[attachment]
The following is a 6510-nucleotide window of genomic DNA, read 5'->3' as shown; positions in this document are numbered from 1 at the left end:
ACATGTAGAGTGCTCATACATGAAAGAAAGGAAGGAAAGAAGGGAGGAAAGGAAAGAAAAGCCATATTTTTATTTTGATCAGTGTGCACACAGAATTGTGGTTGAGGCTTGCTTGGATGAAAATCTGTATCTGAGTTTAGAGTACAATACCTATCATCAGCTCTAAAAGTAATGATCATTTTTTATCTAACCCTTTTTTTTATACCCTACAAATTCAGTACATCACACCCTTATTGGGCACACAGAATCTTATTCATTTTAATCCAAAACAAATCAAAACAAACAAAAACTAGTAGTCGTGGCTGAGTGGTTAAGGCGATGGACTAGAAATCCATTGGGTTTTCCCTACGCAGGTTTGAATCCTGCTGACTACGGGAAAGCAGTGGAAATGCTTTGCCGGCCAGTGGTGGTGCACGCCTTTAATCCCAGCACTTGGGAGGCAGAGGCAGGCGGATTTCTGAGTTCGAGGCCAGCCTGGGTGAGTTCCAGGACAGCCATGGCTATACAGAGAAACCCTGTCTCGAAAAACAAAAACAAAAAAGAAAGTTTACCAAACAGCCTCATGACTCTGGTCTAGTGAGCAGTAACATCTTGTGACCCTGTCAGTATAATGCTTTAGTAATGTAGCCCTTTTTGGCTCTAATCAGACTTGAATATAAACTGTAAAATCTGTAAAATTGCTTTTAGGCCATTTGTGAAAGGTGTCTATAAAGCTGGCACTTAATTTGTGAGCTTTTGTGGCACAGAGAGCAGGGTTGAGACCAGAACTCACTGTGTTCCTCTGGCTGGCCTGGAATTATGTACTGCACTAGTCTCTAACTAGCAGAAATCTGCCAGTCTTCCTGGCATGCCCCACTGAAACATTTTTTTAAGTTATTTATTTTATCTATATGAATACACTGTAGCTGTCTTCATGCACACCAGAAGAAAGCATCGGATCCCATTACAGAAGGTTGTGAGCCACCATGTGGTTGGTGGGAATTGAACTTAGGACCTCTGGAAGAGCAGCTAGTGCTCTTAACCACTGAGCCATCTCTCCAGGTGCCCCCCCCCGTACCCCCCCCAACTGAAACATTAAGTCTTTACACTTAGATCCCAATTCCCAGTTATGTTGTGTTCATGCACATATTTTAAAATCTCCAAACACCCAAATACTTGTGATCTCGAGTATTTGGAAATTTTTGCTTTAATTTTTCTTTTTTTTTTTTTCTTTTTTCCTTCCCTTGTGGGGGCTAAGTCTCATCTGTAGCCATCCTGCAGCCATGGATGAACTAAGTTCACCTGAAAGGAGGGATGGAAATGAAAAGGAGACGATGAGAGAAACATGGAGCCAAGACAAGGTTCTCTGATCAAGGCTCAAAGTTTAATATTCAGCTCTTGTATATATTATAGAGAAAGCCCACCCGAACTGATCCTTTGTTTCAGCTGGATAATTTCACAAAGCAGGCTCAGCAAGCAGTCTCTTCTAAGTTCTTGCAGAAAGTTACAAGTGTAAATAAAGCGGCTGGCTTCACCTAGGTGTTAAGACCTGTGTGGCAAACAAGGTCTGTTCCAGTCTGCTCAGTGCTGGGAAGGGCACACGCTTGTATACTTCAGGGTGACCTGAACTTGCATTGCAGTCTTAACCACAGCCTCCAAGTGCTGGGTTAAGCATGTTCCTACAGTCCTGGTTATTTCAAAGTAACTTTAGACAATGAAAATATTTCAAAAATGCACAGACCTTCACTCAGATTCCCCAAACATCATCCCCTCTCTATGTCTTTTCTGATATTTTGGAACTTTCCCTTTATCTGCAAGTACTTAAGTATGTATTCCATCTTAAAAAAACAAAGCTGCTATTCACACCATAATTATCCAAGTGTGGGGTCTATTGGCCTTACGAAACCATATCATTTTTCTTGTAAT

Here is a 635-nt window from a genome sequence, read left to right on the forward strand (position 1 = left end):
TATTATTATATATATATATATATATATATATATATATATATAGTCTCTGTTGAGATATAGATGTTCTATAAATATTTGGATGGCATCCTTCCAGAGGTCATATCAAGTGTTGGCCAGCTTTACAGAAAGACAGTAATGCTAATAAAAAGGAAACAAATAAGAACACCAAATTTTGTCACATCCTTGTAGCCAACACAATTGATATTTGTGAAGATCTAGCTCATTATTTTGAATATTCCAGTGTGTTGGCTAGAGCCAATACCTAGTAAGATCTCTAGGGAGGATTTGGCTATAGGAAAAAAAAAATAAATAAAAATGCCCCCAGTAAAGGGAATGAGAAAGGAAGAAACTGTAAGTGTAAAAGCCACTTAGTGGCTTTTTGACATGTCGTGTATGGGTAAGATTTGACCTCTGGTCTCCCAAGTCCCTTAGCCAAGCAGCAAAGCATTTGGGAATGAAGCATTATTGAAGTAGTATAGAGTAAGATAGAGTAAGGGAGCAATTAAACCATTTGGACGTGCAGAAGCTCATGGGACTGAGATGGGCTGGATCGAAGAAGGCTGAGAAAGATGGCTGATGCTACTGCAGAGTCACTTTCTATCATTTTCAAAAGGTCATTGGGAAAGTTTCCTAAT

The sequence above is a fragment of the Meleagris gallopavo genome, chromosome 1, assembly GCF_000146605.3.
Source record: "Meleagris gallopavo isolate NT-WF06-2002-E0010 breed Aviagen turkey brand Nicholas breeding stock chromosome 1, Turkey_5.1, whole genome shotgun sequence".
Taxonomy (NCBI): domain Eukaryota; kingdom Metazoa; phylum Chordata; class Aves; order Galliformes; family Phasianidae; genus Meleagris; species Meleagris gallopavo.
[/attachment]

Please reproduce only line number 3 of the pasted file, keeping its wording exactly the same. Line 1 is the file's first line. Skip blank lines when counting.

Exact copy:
Here is a 635-nt window from a genome sequence, read left to right on the forward strand (position 1 = left end):